Roxy Music, ExCel centre, London

Ferry's croak turns into a croon as Roxy style it up
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The Independent Culture

After a shaky start and some mid-set tedium, Roxy Music proved they might have something to offer today's music scene.

While early albums remain an undoubted influence on the likes of Franz Ferdinand and Jarvis Cocker, their choice of venue gave a clue as to the band's current standing. It was a stretch of tarmac outside the Docklands' site of the British International Motor Show.

Indeed, the predominance of middle-aged couples suggested a generation reliving their youth when they played Roxy's later yuppie seduction soundtracks in less practical cars than they own today. This audience was not disappointed by the group's greatest hits set, though there were enough surprises for fans of their art-rock early days.

This period has been brought to mind by news that the former Roxy keyboardist, Brian Eno, had worked with the band on recent recording sessions - their first collaboration since the early Seventies. Just in the nick of time, for even before the band reformed in 2001, their music had been overshadowed by Bryan Ferry's country gent image. He was even upstaged by his son, Otis, prosecuted for his Commons protest against the fox-hunting ban last year.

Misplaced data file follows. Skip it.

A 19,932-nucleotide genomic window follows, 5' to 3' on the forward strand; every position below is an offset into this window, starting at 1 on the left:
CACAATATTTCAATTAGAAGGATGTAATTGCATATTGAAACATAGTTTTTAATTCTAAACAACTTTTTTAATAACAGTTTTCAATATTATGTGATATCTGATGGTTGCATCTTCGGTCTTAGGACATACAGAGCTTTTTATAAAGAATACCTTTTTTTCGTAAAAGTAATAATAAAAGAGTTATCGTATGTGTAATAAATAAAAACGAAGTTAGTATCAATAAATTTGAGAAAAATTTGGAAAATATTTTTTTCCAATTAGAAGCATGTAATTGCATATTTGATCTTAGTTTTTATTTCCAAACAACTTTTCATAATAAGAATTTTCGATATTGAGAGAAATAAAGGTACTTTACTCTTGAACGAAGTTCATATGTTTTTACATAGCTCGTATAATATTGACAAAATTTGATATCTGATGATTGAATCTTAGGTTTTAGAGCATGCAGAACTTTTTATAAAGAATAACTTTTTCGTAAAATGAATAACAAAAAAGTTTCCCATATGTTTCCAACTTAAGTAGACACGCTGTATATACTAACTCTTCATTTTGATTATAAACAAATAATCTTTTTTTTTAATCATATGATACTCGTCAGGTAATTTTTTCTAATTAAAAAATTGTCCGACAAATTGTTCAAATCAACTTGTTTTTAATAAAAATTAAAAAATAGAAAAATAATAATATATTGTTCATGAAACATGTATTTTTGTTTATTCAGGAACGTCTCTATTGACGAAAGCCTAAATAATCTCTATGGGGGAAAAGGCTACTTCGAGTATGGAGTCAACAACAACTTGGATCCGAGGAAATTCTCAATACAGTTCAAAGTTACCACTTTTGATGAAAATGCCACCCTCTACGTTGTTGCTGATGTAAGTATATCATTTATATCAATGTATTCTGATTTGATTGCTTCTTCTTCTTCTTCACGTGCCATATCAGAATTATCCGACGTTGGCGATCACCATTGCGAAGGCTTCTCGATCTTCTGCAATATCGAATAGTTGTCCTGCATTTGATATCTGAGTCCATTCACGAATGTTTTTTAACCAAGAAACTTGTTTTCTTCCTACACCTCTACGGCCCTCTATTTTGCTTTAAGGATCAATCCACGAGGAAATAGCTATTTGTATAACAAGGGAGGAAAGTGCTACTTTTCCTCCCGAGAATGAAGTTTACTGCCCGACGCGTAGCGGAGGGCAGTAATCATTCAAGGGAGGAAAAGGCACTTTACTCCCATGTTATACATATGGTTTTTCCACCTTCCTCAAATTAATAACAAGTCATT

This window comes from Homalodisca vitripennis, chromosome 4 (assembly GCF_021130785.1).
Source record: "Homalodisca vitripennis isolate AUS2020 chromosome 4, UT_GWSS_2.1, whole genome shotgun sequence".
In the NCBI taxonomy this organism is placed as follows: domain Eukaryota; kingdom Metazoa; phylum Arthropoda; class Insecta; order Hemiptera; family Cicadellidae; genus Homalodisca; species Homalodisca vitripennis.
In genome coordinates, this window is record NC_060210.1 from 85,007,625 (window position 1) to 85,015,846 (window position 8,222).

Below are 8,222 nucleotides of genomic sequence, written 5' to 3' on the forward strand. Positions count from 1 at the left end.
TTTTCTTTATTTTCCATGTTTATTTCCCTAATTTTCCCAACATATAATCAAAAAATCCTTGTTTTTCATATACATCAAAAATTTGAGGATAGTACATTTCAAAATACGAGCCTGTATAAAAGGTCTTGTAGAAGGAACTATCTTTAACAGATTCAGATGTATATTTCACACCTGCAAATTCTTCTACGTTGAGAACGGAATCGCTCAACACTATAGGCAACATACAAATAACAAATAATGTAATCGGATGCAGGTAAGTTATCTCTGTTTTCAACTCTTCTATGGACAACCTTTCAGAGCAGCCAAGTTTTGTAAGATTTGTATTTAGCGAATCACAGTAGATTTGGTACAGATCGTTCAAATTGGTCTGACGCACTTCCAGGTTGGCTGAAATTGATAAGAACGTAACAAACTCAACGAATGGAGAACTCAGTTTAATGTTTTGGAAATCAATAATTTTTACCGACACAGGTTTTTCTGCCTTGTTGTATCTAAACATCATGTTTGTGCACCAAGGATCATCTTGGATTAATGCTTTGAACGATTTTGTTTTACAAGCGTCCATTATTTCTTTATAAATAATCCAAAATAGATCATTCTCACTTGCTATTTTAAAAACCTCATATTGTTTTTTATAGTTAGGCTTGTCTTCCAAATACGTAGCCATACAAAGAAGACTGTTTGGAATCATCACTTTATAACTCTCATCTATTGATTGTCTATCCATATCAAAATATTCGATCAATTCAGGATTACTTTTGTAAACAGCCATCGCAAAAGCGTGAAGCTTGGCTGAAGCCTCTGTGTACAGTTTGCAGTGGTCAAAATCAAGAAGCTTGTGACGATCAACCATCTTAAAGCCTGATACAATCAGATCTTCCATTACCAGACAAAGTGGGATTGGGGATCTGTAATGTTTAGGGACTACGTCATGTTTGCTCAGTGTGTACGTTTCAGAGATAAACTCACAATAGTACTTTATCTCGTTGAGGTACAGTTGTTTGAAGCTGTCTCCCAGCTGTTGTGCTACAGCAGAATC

Eno originally denied being back on the scene and declined to appear live, which left Ferry, the guitarist Phil Manzanera and the sax/oboe player Andy Mackay, as drummer Phil Thompson was ill. The singer croaked his way through their opening numbers, though soon regained his legendary poise. Ferry's louche croon was in full effect, and with age was more plaintive than ever on "Jealous Guy".

His bandmates, meanwhile, showed Roxy's elegance extended beyond the sartorial, with a succession of rich yet understated arrangements. Manzanera played with clipped precision and rarely has an oboe sounded as haunting as on the debut album highlight "Ladytron". There were, sadly, too many solos as the group morphed into a Ferry, Manzanera, Mackay supergroup with each taking equal time in the spotlight.

The daft horror story "Bogus Man" faded away too slowly in a morass of noodling. It was impossible to work out why two extra guitarists were among the array of additional performers - "My Only Love" came with a trio of unnecessary solos. Such extraneous instrumentation was generally reserved for the set's middle third.

Roxy rallied with a forceful finale that returned them to their superb second album For Your Pleasure. They hammered home "Editions Of You" with the intensity to suggest they had predated post-Punk's dance fixation by several years, before Ferry put on his campest persona for an exuberant "Do The Strand".

Without any new material on show, the sheer joy the band displayed during such moments was promising, compared to the flat delivery of numbers from their smooth Eighties period. It suggested they may finally loosen their ties on next year's album, their first since 1982. Roxy Music are rocking once more.

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